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I want to point out that much of what you read here on GT are problems were having with our dogs. they can be scary and intimidating.

 

I have a story for you. I adopted my second greyhound after I read about her needed a home. It was posted here on GT. I was sent a picture of an eight year old brood mama who was very sweet and calm. Arrangements were made for a tag team of people to bring her to Pennsylvania, where I could pick her up and take her home to Canada.

 

As people were driving her up, I kept getting emails that this can't be the same dog. My sweet cat safe dog tried to kill a cat and was a wild women. When I finally got her, she didn't look anything like the dog I thought I was getting. We finally figured out that they sent a picture of description of the wrong dog, or they sent me the wrong dog, not sure which.

 

Anyway, her name was Loca and I couldn't stand her. She was nothing like the dog I thought I was getting. She tried to kill my cat, she would steal things and carry them around, and she was generally crazy. I didn't want to even come home. Eventually I made arrangements for another GTer to meet me at the border and she would take her.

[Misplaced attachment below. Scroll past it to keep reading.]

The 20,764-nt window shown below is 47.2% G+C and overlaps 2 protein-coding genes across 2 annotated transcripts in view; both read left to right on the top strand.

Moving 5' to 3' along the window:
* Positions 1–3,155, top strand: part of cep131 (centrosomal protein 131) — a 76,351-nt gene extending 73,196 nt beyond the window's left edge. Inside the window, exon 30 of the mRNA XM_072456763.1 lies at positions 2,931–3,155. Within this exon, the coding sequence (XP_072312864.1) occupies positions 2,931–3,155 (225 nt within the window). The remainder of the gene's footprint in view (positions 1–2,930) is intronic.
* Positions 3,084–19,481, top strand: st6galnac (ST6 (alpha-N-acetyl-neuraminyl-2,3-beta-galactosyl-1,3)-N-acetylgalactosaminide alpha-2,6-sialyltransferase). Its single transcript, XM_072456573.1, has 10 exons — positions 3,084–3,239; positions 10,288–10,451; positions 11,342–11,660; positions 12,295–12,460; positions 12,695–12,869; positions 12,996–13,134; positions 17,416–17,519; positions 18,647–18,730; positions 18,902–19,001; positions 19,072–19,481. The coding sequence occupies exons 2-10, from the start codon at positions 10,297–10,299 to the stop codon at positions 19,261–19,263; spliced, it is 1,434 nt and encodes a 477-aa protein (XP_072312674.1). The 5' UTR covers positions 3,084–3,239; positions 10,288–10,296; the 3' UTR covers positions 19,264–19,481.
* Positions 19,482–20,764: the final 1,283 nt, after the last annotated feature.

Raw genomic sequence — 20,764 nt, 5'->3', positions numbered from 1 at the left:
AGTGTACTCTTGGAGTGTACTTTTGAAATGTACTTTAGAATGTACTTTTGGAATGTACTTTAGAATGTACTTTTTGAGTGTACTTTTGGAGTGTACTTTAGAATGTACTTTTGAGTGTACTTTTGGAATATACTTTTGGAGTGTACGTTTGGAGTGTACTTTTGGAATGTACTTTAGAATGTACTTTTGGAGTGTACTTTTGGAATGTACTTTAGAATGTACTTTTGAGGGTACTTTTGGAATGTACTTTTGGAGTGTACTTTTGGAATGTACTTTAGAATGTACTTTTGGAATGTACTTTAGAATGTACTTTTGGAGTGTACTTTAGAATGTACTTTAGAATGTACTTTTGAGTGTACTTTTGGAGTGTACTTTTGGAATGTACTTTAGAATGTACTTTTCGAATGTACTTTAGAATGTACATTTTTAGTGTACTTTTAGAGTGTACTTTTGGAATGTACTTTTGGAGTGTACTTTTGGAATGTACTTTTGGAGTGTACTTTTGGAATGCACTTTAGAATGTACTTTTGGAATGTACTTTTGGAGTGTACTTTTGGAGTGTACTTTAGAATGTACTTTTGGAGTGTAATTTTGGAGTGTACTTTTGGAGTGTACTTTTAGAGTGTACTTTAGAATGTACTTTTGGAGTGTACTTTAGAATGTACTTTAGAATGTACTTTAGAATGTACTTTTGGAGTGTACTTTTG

One night right before I was gong to return her, I looked at her sleeping and realized that at age eight years, she had never been in a home and had no idea how to live outside of a track or a greyhound farm. For the first time I felt love and empathy towards her. She ended up staying until she died at age 13.5 years.

 

I don't think she ever completely adjusted to home life, but we all did the best we could. She had so many other great qualities; I just had to learn to accept who she was and not expect her to be who I wanted her to be.

 

Maybe if it's possible to change the way you view her, you might see her differently.

 

Good luck.

Edited by robinw

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Xavi the galgo and Allen the cat. Missing Iker the galgo ?-Feb.9/19, Treasure (USS Treasure) April 12/01-May 6/13, Phoenix (Hallo Top Son) Dec.14/99-June 4/11 and Loca (Reko Swahili) Oct.9/95 - June 1/09.

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Guest Zoopy